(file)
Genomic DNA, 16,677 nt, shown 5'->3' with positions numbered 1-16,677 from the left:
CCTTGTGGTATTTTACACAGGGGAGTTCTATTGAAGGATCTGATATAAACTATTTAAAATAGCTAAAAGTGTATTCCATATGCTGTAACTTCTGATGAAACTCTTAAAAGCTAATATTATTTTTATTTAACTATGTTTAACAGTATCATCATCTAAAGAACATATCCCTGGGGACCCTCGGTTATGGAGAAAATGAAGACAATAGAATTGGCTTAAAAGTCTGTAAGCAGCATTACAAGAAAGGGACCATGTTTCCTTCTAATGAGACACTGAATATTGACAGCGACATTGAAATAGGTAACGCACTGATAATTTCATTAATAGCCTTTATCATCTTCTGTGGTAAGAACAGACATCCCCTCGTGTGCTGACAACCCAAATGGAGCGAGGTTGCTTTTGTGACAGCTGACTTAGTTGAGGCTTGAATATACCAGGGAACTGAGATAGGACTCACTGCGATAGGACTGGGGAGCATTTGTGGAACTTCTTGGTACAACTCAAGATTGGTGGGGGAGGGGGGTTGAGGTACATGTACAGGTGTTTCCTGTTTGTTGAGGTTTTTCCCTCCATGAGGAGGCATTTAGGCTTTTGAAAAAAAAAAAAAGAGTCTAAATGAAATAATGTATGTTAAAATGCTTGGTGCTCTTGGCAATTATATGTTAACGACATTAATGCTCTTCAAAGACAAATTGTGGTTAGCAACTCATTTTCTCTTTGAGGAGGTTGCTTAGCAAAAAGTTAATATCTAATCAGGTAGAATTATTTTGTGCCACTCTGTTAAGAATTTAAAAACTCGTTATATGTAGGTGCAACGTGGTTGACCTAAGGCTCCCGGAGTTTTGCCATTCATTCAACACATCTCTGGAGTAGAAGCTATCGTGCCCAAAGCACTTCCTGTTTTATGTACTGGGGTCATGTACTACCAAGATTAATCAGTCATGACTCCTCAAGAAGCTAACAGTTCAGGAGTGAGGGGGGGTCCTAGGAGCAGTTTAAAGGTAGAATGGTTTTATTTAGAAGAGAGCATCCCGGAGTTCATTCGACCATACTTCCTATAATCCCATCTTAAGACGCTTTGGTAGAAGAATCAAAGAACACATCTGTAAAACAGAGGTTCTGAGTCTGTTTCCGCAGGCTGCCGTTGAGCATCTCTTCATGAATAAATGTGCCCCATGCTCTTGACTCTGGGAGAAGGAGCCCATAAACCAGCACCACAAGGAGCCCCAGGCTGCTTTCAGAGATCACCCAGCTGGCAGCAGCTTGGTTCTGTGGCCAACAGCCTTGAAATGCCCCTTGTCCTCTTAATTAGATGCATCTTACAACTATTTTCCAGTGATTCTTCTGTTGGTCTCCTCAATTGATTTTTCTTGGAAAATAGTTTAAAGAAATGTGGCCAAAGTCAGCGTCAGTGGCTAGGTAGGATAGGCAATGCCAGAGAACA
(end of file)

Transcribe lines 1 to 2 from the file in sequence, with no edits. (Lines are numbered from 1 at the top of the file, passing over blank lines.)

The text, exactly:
Genomic DNA, 16,677 nt, shown 5'->3' with positions numbered 1-16,677 from the left:
CCTTGTGGTATTTTACACAGGGGAGTTCTATTGAAGGATCTGATATAAACTATTTAAAATAGCTAAAAGTGTATTCCATATGCTGTAACTTCTGATGAAACTCTTAAAAGCTAATATTATTTTTATTTAACTATGTTTAACAGTATCATCATCTAAAGAACATATCCCTGGGGACCCTCGGTTATGGAGAAAATGAAGACAATAGAATTGGCTTAAAAGTCTGTAAGCAGCATTACAAGAAAGGGACCATGTTTCCTTCTAATGAGACACTGAATATTGACAGCGACATTGAAATAGGTAACGCACTGATAATTTCATTAATAGCCTTTATCATCTTCTGTGGTAAGAACAGACATCCCCTCGTGTGCTGACAACCCAAATGGAGCGAGGTTGCTTTTGTGACAGCTGACTTAGTTGAGGCTTGAATATACCAGGGAACTGAGATAGGACTCACTGCGATAGGACTGGGGAGCATTTGTGGAACTTCTTGGTACAACTCAAGATTGGTGGGGGAGGGGGGTTGAGGTACATGTACAGGTGTTTCCTGTTTGTTGAGGTTTTTCCCTCCATGAGGAGGCATTTAGGCTTTTGAAAAAAAAAAAAAGAGTCTAAATGAAATAATGTATGTTAAAATGCTTGGTGCTCTTGGCAATTATATGTTAACGACATTAATGCTCTTCAAAGACAAATTGTGGTTAGCAACTCATTTTCTCTTTGAGGAGGTTGCTTAGCAAAAAGTTAATATCTAATCAGGTAGAATTATTTTGTGCCACTCTGTTAAGAATTTAAAAACTCGTTATATGTAGGTGCAACGTGGTTGACCTAAGGCTCCCGGAGTTTTGCCATTCATTCAACACATCTCTGGAGTAGAAGCTATCGTGCCCAAAGCACTTCCTGTTTTATGTACTGGGGTCATGTACTACCAAGATTAATCAGTCATGACTCCTCAAGAAGCTAACAGTTCAGGAGTGAGGGGGGGTCCTAGGAGCAGTTTAAAGGTAGAATGGTTTTATTTAGAAGAGAGCATCCCGGAGTTCATTCGACCATACTTCCTATAATCCCATCTTAAGACGCTTTGGTAGAAGAATCAAAGAACACATCTGTAAAACAGAGGTTCTGAGTCTGTTTCCGCAGGCTGCCGTTGAGCATCTCTTCATGAATAAATGTGCCCCATGCTCTTGACTCTGGGAGAAGGAGCCCATAAACCAGCACCACAAGGAGCCCCAGGCTGCTTTCAGAGATCACCCAGCTGGCAGCAGCTTGGTTCTGTGGCCAACAGCCTTGAAATGCCCCTTGTCCTCTTAATTAGATGCATCTTACAACTATTTTCCAGTGATTCTTCTGTTGGTCTCCTCAATTGATTTTTCTTGGAAAATAGTTTAAAGAAATGTGGCCAAAGTCAGCGTCAGTGGCTAGGTAGGATAGGCAATGCCAGAGAACA